“Broken Record”

The James Gunn series picks up again with …

Review: “Broken Record”, James Gunn, 1992.Uncollected Gunn 1

This was Gunn’s 19th story and written in the 1951-1952 period when Gunn lived in Racine, Wisconsin.

It’s an experimental story, written in the always fraught-with-artistic-peril second person. It’s surreal, a time loop story not at all rationalized. Hence, it’s a fantasy or weird story, not science fiction.

It’s easy to see why this one was never published. It was probably considered, rightly, as too obscure by editors who saw it.

It reminded me, with its chronological confusions inside a temporally closed pocket universe, of “The Rabbit Hole” chapter of Gunn’s Gift From the Stars.

The title refers, of course, to a skipping record. (A metaphor more familiar to younger readers, given what I see in my local music store, than it would have been 10 years ago.) The title may also evoke the idiom “You sound like a broken record” meaning someone repeatedly and tediously making the same complaint.

The story opens with these words from a magazine:

Would you like to have six months? Free? Six months all your own? Of course you would. Anybody would, but especially you. You are unique; you are the artist. The world with its mindless hatred, has kept you impotent while your agony for creation grows cancerous within you. You have talent, desire, but they are racks for fools without the indispensable ingredient – time. Time is the key to the world’s prison, jealously guarded.

Given that Gunn was writing during this time while holding a job down at the publishers of Dell paperbacks, the Western Printing & Lithographing Company, I suspect this story was the result of some personal reflection by Gunn. After all, what artist, especially an artist who is getting some public recognition like Gunn was, who is actually producing art, doesn’t resent the day job? The hours and energy sucked away from his true calling? It’s the cri de coeur of the writer without wealth, a patron, or sinecure.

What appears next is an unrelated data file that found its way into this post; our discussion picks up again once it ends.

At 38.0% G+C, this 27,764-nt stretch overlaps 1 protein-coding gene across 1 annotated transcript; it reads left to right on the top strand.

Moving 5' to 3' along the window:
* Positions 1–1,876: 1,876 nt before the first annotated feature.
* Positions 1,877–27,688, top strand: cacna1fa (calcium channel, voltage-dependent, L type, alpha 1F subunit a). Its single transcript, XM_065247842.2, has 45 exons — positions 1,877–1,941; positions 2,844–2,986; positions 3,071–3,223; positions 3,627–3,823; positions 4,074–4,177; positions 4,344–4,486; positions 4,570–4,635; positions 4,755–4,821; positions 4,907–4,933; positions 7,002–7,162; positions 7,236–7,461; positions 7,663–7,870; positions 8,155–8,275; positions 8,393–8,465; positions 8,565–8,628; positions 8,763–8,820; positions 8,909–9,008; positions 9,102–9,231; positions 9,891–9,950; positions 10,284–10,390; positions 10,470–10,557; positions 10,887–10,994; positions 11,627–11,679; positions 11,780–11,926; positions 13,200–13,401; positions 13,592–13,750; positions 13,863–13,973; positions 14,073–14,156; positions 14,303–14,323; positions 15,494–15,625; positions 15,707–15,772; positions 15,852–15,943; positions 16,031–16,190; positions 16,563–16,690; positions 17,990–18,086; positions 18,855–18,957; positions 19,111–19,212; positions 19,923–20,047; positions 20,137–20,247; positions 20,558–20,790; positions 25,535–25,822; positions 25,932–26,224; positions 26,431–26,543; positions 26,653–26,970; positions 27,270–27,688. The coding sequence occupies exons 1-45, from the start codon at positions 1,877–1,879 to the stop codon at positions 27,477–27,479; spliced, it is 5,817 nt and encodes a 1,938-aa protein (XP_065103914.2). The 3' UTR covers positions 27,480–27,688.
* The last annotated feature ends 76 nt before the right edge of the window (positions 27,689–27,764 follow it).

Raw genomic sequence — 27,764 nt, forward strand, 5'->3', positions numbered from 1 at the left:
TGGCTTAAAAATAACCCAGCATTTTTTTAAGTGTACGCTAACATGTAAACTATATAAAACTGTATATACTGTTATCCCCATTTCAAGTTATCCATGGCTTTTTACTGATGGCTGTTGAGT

The “you” of Gunn’s story reads those words in a magazine and looks up to see his half-dark room.

And that’s what the “you” at that opening does next in the embedded magazine story.

The next paragraph of Gunn’s story, the non-embedded story, opens with “Now you are caught. You are lost. You cannot stop.”

The story’s protagonist remembers walking past an old, big house in a decaying neighborhood. The house, though, with its burning fireplace seen through the windows, looks inviting. It’s a place, the protagonist thinks, where time “moves slowly and thoughts are long”. It is the place to realize his dream of more time.

After finishing the magazine story, the protagonist reflects on it:

very short, but it has no meaning for you because your head is filled with speculation and hope and fear all mixed.

Gunn seems, here, telegraphing the obscurity of his story’s ending.

Then the protagonist decides “Why not?”. Why shouldn’t he go to the house?

And so he does. He finds its door open, the lights on.

He goes inside, the door clicking shut behind him. He finds nobody home. And the house is just as inviting as he imagined.

Well, at first:

The good living is here, of course, and the quiet thoughts and the peace. But it isn’t your life, your thoughts, your peace. There is time here, but it isn’t your time.

“You have to think harder to remember things.

On a desk, the narrator finds a note:


Time is a circle. It is only necessary to shorten the radius. Here is your six months. Here is your six months. Here is your six months. Here is YOUR six months.